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Uniformed Services University of Health Sciences installs new president

The Honorable Peter Levine, performing the duties of the under secretary of Defense for Personnel and Readiness, presents the ceremonial mace to Dr. Richard W. Thomas, president of the Uniformed Services University of the Health Sciences, officially installing Thomas as the university's sixth leader (Photo by Air Force SSgt. Stephanie Morris, Uniformed Services University). The Honorable Peter Levine, performing the duties of the under secretary of Defense for Personnel and Readiness, presents the ceremonial mace to Dr. Richard W. Thomas, president of the Uniformed Services University of the Health Sciences, officially installing Thomas as the university's sixth leader (U.S. Air Force photo by Air Force Staff Sgt. Stephanie Morris)

With its mission to prepare future generations of health care professionals, Uniformed Services University of Health Sciences (USU) welcomed its sixth president, Dr. Richard Thomas on Dec. 9, 2016. The presidential installation and investiture ceremony took place at USU in Bethesda, Maryland.

“Being a university president is certainly an honor and privilege, but this is the premier federal institution for educating our health care professionals so it is a distinct honor for me to be the president here,” said Thomas. “Our main mission is to educate health care professionals to support the services, our armed forces and our nation, and make sure we’re ensuring the health readiness of the armed forces.”

Dr. Ronald Blanck, USU Board of Regents chairman, said Thomas has an extensive background in leadership positions in military medicine. “We’re very pleased that Dr. Thomas, both a dentist and a physician with many, many years of military experience and leadership positions, is taking over the helm of this institution, which has grown over the course of the five previous presidents in size, in scope and in maturing its partnerships,” he said.

Thomas, a retired Army major general deployed for Operations Just Cause, Enduring Freedom and Iraqi Freedom, has served as commanding general of Western Regional Medical Command, surgeon general for the U.S. Forces-Afghanistan and senior medical adviser for the international Security Assistance Forces Joint Command-Afghanistan – to name a few.

“This presidency should take it to the next level, whatever that is,” said Blanck. “He now takes leadership of America’s health university as it increasingly assumes a central role in medical and health education and training within DoD and public health service,” he said.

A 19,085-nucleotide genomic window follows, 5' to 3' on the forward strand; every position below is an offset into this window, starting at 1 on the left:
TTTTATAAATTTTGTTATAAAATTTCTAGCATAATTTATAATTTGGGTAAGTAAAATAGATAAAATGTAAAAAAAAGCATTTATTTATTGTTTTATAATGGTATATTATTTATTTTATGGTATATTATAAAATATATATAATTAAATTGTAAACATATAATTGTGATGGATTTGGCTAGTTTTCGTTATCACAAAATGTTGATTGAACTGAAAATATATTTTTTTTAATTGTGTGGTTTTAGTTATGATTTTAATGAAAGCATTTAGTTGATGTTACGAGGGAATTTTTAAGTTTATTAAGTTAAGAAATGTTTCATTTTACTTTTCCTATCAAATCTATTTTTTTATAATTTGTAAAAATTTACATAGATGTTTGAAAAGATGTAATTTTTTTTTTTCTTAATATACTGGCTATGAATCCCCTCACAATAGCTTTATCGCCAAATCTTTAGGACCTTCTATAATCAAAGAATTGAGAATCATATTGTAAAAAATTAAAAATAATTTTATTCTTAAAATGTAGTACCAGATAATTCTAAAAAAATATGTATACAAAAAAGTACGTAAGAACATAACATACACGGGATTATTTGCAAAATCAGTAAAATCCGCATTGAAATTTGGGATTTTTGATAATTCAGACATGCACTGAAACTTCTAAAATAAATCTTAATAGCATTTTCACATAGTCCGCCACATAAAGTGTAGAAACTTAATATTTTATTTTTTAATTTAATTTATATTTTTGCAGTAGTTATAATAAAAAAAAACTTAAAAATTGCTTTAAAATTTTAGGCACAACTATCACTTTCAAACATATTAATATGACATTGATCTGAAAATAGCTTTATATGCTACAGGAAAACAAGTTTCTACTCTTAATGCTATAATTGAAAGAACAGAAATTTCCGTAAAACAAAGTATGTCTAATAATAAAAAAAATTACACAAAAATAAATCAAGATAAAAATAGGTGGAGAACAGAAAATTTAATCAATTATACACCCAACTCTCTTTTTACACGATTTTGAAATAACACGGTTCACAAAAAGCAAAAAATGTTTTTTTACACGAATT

Before becoming USU president, Thomas was the chief medical officer and director of the Defense Health Agency Healthcare Operations Directorate. His background in academia includes positions as director of the Department of Surgery Research Program at Madigan Army Medical Center in Tacoma, Washington, and adjunct faculty and staff surgeon at both the Swedish Medical Center in Seattle, Washington, and American Lake Veteran’s Administration Hospital in Tacoma.

Dr. Jonathan Woodson, director of the Institute for Health System Innovation and Policy at Boston University, called the investiture a time to renew commitment to the university’s underlying values and goals and a time to imagine greater possibilities.

“The research, the programs and curriculum here at Uniformed Services University and what it has developed spurs innovation and enables the Military Health System to thrive,” said Woodson, who served as the assistant secretary of Defense for Health Affairs from 2010-2016. He described Thomas as a strategic leader who can make astute assessments, build teams to successfully accomplish the mission and realize the expanded vision for USU. “Dr Thomas embodies the excellence of this university and continues to inspire all of us.”

As president, Thomas advises the assistant secretary of Defense for Health Affairs and the surgeons general on issues relating to the graduate health professions in education and health care research.

“People who raise their hand and volunteer to serve in our armed forces deserve the best health care possible and that’s seen here at USU,” said Thomas. “This is the foundation for training, educating and preparing health care leaders for the future.” 

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